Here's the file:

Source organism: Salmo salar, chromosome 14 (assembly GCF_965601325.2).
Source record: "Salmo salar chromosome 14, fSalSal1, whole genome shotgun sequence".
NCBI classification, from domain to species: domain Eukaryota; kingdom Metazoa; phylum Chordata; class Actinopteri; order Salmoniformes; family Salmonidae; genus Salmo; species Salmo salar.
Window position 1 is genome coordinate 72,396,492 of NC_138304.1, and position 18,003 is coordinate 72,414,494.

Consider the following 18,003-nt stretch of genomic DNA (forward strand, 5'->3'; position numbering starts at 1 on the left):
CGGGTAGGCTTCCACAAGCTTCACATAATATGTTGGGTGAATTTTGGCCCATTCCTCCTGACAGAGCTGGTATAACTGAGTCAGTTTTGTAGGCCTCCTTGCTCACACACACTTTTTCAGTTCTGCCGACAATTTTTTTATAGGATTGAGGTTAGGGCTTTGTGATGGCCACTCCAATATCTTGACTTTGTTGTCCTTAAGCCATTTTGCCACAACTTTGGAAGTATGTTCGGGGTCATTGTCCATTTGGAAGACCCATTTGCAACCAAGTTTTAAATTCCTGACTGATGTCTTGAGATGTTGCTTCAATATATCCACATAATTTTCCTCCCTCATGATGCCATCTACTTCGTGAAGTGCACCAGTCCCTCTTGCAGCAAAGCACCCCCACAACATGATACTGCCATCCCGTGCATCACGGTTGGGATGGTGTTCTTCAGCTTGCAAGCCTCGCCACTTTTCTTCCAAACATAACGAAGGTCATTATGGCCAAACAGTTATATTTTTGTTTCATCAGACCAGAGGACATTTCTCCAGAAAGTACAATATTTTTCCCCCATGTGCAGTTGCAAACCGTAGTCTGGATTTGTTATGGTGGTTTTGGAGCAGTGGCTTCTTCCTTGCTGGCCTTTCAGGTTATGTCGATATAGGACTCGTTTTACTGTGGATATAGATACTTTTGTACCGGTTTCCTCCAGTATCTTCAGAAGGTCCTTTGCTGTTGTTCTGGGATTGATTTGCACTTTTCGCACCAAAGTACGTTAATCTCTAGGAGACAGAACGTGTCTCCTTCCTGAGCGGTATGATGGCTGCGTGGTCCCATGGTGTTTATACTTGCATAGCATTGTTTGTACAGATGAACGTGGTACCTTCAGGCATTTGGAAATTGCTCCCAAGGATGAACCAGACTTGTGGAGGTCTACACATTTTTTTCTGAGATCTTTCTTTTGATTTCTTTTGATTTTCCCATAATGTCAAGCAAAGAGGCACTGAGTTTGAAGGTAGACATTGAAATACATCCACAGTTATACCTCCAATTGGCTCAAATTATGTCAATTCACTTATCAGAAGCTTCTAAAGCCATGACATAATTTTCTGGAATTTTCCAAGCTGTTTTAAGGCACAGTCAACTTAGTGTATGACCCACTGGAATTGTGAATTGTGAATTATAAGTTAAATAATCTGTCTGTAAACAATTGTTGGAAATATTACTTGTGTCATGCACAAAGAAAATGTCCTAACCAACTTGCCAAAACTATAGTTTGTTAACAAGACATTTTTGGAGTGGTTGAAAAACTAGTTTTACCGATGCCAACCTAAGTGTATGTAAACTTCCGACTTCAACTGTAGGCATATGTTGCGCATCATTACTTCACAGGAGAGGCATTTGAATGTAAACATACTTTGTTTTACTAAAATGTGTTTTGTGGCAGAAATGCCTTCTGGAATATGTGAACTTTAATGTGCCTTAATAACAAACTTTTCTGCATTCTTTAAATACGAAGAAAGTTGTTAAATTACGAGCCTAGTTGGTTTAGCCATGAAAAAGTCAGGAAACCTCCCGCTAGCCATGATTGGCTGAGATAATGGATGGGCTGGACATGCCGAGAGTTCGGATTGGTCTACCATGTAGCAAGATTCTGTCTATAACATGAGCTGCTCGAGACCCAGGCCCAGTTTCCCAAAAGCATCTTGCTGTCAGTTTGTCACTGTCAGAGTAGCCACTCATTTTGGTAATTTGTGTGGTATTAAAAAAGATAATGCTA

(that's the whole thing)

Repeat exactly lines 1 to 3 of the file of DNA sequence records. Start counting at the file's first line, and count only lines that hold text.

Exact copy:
Source organism: Salmo salar, chromosome 14 (assembly GCF_965601325.2).
Source record: "Salmo salar chromosome 14, fSalSal1, whole genome shotgun sequence".
NCBI classification, from domain to species: domain Eukaryota; kingdom Metazoa; phylum Chordata; class Actinopteri; order Salmoniformes; family Salmonidae; genus Salmo; species Salmo salar.